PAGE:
Ngozi gave a speech and took part in a question and answer session at CGD recently. She was her usual effusive and passionate self, although often a little vague when it came to policy positions. The mainstream press has picked up on her campaign motifs: she put a large emphasis on job creation (although her actual record on job creation is called into question here), and on the Bank delivering finance/results/technical assistance faster. The Washington Post covers some more things here, including her insistence that US capital contriutions will not be threatened by a non-US candidate.
On some issues she seemed to demand significant changes at the Bank. She said the Bank should look at the African Development Bank for lessons on selecting leaders, seemingly endorsing double-majority voting, and said there needs to be a serious conversation about increasing capital contributions and voting shares for MICs.
There were however some other interesting points I think should be brought to light. These seem to indicate that on many issues she is sticking to already well-developed Bank approaches, and reaffirm her status as the ‘establishment choice’. Reformers and revolutionaries beware. On other issues she raised various red flags for campaigners:
– A reoccuring theme was infrastructure, public-private partnerships and ‘partnership’ between the Bank and other agencies. This is firmly in line with the recent G20/Bank push for large-scale, ‘transformational’ infrastructure projects, an approach that raises serious issues over bloated costs and development impact.
– Despite saying there is no ‘cookie cutter’ approach to development, when discussing creating the right conditions for employment creation she touted the Doing Business indicators, a set of one-size fits all free-market policies that have provoked outrage amongst civil society groups and emerging economies.
– When asked about the Bank’s stalled energy strategy she openly stated that the Bank should continue to finance coal-power in MICs if there were no ‘affordable alternatives’. The Bank’s record on lending to polluting industries is exemplary, and campaigners will worry that Ngozi’s lack of diplomacy when offering her stance betrays a serious misunderstanding of and meagre commitment to environmental issues.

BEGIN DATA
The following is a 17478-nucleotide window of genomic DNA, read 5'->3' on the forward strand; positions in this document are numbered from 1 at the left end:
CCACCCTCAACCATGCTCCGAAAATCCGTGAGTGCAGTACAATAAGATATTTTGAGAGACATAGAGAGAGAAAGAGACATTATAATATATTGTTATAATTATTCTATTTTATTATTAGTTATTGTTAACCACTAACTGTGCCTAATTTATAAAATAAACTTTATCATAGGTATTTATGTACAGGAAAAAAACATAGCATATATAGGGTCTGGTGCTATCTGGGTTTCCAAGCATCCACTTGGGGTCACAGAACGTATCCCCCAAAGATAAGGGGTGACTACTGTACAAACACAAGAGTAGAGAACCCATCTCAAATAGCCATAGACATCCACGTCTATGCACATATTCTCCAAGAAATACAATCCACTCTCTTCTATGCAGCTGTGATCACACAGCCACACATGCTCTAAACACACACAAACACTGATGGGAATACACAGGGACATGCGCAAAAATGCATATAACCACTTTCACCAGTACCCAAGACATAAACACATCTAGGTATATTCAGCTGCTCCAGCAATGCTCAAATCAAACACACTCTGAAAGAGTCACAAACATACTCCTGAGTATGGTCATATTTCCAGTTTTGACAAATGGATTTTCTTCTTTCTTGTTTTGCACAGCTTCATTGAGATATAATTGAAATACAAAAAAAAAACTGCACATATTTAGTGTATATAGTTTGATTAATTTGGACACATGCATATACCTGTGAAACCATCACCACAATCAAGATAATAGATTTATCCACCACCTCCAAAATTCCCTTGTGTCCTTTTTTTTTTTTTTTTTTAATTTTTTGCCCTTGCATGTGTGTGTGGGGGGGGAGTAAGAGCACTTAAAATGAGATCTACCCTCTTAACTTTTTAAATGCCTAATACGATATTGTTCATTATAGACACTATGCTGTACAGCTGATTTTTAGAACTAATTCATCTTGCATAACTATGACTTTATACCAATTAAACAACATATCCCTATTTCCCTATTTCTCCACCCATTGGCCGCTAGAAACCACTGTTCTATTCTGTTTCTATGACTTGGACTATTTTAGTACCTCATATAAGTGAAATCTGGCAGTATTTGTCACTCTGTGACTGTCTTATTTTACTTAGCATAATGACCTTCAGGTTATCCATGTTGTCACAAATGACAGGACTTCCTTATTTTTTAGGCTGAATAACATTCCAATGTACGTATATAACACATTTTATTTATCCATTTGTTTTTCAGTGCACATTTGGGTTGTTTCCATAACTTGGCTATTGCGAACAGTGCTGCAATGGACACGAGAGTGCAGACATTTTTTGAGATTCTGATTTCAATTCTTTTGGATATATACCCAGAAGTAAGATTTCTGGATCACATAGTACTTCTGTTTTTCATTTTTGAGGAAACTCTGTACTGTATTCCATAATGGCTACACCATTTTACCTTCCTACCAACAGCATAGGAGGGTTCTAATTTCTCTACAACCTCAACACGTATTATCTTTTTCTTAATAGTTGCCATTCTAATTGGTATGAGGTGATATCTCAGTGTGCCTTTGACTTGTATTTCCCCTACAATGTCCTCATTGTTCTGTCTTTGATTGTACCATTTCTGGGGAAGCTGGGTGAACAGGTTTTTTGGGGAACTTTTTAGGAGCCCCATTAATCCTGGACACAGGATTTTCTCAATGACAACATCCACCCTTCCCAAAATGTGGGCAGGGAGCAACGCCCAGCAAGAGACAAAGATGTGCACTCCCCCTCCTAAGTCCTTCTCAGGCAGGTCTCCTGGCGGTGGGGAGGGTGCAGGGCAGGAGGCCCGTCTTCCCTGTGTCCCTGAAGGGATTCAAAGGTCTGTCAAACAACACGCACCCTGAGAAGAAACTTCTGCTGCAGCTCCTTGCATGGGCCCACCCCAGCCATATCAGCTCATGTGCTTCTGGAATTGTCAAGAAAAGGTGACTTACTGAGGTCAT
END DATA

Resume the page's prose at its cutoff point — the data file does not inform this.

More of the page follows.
– On climate finance she stated that the Bank needs more capital, and quickly. The Bank has established itself as developed countries favourite fund when it comes to choosing where to put their climate finance commiments, with questionable results, and accusations of undermining the UNFCCC.
– On safeguards she was asked what her priorities would be with the upcoming safegurds review, and whether she could comment on the fact that Bank safeguards are weak compared to other agencies that have updated theirs more recently. She said that it was not a question of ‘weakness’, but speed. The main problem was that safeguards are an impediment to getting projects on track. There was no mention of ensuring safeguards actually stopping adverse social and environmental impacts. She then said that the Bank should work on building and ‘blessing’ countries own safeguards, so these could be used instead, seemingly endorsing the Bank’s new PforR instrument, which is not without controversy.
A final word should be said about her comment on the Nigerian fuel subsidy removal. She said that a positive aspect was that CSOs demanded accountability, a view that should be welcomed. But then she said that she sat down with Occupy Nigeria for four hours, and by the end they were asking to have their picture taken with her, and this should “tell you all you need to know”. She obviously hasn’t read this piece from Occupy Nigeria activist Ikhide Ikheloa!